Wednesday, July 25, 2018

US Feds bust national fentanyl ring, thanks to a PlayStation box

Agents found 44 kg of heroin and 10 kg of fentanyl last summer. A clue from a Sony PlayStation box led cops to one of the largest fentanyl seizures in U.S. history. Arrests and drug seizures in Maryland and Indiana are part of a sprawling drug conspiracy involving at least seven people and a Mexican cartel.
The investigation dates to March 2017, when DEA agents seized 600 grams of heroin following a drug deal in the parking lot of a Walmart. Agents found the heroin packaged inside a Sony PlayStation box. Someone paid cash for the PlayStation at the same Walmart nine days before. The Sony PlayStation lets people play games online through an IP address. That IP address was about three miles north of the Walmart.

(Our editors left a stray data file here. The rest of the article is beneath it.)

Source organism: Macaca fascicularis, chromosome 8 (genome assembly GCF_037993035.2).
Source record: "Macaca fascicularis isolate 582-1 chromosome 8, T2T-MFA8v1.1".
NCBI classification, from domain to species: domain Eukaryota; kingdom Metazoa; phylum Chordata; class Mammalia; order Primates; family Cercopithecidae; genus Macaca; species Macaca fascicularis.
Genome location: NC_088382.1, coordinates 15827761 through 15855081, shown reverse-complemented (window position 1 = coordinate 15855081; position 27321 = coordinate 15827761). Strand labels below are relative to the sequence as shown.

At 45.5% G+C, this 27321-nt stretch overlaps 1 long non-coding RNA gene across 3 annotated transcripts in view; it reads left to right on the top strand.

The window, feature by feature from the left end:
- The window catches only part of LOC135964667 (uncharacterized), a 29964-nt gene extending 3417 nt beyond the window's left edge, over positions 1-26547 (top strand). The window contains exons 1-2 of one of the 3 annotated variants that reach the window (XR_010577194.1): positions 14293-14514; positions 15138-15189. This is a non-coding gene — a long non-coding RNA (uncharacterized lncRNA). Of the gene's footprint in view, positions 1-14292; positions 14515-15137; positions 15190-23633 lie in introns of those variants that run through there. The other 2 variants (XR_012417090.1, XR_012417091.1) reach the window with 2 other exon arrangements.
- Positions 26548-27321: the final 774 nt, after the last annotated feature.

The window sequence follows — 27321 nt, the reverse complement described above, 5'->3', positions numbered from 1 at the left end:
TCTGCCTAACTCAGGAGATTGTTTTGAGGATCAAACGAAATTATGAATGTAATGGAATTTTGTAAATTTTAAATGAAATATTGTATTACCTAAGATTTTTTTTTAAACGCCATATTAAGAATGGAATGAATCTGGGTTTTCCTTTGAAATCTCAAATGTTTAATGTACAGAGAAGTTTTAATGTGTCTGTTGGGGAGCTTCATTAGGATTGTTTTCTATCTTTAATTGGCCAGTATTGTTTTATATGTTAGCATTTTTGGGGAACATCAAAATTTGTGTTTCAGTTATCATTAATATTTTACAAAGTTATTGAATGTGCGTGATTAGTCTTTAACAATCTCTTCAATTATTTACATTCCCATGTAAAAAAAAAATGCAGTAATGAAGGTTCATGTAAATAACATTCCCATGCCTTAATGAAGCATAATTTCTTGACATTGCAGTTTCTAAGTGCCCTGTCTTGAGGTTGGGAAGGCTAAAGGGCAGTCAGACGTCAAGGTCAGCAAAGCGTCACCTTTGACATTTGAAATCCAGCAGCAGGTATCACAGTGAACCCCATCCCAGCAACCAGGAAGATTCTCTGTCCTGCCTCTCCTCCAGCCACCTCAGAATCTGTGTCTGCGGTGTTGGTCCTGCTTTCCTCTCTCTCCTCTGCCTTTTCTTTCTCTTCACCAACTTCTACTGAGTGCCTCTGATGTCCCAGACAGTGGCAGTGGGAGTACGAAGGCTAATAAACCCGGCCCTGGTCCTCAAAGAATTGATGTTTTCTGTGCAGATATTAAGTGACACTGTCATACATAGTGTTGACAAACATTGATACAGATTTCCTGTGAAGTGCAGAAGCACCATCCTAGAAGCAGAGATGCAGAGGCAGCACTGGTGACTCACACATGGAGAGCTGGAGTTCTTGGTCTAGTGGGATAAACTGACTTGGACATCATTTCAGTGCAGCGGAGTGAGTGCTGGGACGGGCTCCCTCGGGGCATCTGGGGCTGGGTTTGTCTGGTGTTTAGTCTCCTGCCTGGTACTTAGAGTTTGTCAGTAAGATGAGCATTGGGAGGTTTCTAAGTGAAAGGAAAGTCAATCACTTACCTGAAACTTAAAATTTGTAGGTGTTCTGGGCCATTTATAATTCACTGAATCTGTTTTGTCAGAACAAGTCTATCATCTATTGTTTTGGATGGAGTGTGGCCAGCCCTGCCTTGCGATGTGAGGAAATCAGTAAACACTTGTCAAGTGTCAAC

DEA agents learned the heroin dealer had arrived at the drug deal in an Uber cab. Uber records showed an account linked to Andre Lee Scott, 25. Uber dropped off the customer at the same location where the PlayStation was connected to the Internet.
Andre Lee Scott
Scott was found with Manuel Arnulfo Barajas, 21, and Adolfo Verdugo Lopez, 51. Six fingerprints on drug packaging belonged to James "Bug" McGlory, 32. Agents started analyzing McGlory's history of flights around the country. On April 13, agents spotted McGlory and another man outside a Baltimore apartment building. Inside an apartment agents found an unusually heavy upholstered couch. Agents cracked open the couch. Inside was a drug stash that included 15 kilos of heroin, three kilos of cocaine, and $250,000.

The group was indicted May 10 on charges, including conspiracy to distribute controlled substances. The felony is punishable by up to life in prison. A trial is set for Sept. 11.
James "Bug" McGlory